fagioli-private-hiking-tours-italyThe valley of Astico lies in the heart of the Vicenza province, sheltered by the mountains that separate it from Trentino. In this environment, renowned for its mineral water, grow the beans of Posina, Arsiero and Laghi. Two varieties, Scalda and Fasòla, are cultivated both in the valley and on the slopes. Between the World Wars, Posina beans were sold throughout the country, but today only small amounts are produced. These beans require fresh, well-drained soil, with little clay so that they don’t become tough. The Scalda variety is particularly sweet and highly nutritious, with a pleasant, floury texture and a thin pod that withstands heat and keeps it from coming apart in soups. The Fasòla can grow to up to four meters in height and has a vinous scarlet-colored seed with black speckling that is double in size. It has a denser consistency, is best served raw and has a flavor vaguely reminiscent of the chestnut. Both varieties are perfect for a classic dish of this region, a bean soup called Pasta Fagioli.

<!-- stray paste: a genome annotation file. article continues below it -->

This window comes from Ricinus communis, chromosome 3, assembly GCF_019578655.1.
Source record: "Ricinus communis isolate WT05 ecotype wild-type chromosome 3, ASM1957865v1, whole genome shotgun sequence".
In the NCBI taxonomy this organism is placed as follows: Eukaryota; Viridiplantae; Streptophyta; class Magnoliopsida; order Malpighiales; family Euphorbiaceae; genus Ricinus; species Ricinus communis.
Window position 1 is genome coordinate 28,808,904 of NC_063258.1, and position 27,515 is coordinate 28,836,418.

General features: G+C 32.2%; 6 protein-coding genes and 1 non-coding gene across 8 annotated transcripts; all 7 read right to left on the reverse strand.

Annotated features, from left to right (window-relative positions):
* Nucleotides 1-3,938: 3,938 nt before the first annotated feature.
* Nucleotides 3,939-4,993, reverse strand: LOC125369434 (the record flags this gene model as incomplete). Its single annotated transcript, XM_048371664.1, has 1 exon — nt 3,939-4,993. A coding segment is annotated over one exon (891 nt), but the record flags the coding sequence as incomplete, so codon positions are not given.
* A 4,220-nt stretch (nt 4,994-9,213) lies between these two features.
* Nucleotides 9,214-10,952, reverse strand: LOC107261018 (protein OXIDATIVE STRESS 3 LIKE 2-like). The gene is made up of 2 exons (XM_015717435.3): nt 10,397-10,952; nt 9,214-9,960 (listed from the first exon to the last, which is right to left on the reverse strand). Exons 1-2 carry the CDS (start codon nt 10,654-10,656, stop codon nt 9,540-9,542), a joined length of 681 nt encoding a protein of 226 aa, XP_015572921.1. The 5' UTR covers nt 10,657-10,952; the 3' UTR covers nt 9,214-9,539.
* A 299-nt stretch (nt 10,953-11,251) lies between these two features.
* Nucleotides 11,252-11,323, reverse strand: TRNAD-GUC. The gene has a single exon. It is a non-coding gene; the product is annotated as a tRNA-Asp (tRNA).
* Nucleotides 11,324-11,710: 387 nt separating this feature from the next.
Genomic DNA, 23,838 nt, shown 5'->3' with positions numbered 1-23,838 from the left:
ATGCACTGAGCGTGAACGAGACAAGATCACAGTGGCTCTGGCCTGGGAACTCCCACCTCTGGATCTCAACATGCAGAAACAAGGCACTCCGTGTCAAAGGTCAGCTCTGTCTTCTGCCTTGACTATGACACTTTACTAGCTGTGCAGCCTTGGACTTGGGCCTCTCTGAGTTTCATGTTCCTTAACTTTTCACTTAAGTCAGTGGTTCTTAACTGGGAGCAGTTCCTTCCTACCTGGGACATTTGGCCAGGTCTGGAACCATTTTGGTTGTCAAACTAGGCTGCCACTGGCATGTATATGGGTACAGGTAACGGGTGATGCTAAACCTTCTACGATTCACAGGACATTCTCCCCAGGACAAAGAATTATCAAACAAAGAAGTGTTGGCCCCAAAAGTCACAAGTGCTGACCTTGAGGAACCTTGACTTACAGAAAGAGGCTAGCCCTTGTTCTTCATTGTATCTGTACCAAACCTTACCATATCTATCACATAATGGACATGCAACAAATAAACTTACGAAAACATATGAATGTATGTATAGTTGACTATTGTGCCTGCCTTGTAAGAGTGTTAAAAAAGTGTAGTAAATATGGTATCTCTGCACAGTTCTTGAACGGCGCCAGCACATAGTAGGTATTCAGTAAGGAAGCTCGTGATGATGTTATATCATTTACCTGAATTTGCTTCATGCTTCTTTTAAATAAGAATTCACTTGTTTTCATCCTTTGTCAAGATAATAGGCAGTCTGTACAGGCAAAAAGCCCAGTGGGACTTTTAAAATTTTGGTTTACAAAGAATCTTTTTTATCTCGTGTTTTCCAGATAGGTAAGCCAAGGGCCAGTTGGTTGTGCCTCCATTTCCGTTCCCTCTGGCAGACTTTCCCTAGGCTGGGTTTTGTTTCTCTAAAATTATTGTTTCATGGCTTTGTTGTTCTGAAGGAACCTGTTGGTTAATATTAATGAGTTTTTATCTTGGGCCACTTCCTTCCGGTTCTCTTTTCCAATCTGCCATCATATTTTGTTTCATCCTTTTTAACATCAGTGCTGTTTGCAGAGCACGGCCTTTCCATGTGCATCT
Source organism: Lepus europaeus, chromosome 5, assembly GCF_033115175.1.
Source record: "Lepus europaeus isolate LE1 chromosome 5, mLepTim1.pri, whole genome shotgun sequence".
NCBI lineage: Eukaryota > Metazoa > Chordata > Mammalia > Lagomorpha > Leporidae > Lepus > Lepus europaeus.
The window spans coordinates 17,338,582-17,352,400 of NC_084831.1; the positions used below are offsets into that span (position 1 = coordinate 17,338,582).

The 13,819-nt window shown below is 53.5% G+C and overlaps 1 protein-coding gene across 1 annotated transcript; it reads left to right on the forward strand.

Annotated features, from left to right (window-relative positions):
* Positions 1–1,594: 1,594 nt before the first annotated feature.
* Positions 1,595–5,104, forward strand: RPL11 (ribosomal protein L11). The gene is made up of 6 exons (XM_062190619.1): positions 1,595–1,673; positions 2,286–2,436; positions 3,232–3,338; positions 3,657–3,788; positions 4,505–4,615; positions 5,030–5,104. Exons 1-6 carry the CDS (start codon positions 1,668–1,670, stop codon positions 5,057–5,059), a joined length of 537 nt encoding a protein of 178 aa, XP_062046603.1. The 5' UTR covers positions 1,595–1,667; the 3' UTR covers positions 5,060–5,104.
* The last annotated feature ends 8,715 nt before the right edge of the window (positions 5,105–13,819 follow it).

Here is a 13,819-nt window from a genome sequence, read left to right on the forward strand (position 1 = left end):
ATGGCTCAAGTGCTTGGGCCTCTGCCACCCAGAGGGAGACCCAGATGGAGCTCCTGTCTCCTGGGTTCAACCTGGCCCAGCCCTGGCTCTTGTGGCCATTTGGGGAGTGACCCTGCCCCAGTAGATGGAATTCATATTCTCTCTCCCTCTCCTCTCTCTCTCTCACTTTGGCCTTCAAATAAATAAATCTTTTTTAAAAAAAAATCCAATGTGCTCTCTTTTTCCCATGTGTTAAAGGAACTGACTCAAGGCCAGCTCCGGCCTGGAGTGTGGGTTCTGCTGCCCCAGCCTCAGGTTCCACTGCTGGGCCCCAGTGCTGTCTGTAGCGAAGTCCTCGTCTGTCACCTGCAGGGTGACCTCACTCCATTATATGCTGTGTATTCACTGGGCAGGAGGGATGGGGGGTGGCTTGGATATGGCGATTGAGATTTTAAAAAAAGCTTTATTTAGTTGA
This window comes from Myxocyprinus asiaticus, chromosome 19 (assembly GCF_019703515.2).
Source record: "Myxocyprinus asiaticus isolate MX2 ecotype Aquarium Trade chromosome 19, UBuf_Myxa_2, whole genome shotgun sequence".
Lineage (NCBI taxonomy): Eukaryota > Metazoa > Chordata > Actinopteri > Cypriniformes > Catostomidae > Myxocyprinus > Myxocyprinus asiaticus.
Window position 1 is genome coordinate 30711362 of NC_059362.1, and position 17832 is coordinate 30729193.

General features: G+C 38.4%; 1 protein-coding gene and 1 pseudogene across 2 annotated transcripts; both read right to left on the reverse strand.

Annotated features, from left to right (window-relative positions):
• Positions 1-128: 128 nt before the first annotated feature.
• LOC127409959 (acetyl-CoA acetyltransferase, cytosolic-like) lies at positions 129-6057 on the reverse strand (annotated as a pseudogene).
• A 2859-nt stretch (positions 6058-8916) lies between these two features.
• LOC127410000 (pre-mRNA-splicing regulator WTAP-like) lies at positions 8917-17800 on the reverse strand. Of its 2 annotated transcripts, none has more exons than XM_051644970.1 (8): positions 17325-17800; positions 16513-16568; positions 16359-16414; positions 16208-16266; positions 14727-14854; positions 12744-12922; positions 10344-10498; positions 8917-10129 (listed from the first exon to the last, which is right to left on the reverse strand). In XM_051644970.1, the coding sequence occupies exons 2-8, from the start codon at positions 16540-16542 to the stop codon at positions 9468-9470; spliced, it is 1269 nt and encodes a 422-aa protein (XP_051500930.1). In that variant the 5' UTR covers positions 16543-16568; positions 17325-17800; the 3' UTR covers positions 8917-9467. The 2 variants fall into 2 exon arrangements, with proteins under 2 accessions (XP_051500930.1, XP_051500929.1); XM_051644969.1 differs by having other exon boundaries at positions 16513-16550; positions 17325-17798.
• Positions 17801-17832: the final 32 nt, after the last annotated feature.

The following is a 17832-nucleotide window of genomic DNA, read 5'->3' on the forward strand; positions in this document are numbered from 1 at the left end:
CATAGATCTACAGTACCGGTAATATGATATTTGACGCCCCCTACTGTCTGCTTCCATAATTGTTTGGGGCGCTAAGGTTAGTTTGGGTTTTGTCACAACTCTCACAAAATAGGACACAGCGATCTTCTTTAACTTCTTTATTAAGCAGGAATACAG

cotechino-private-hiking-tours-italyThe cotechino featured in the recipe has local ties too – a large salumi found in the northern regions of Emilia Romagna, Lombardy, and the Veneto, and is typically featured in the classic dish Bollito Misto. The name originated from the presence of pork skin (cotica) in varying proportions in the salumi. At one time it was as high as 50%, but today cotechino contains no more than 30%. It is derived from pork parts around the neck and head of the animal, adding a substantial place at the base of the head. It is seasoned with salt, cloves, pepper, and cinnamon. My local butcher described to me how to cook it, submerged in simmering water for a minimum of 2 1/2 hours – not a minute less!

At home, I would substitute a local sausage for the cotechino, and dried borlotti beans for the Fagioli di Posina.

cotechino-fagioli-private-hiking-tours-italyI always pair my dishes with a wine from the same locale – for this dish I recommend a wine from the Colli Berici wine zone in the Veneto, Piovene Porte Godi’s Polveriera, a Bordeaux blend made with estate grown grapes.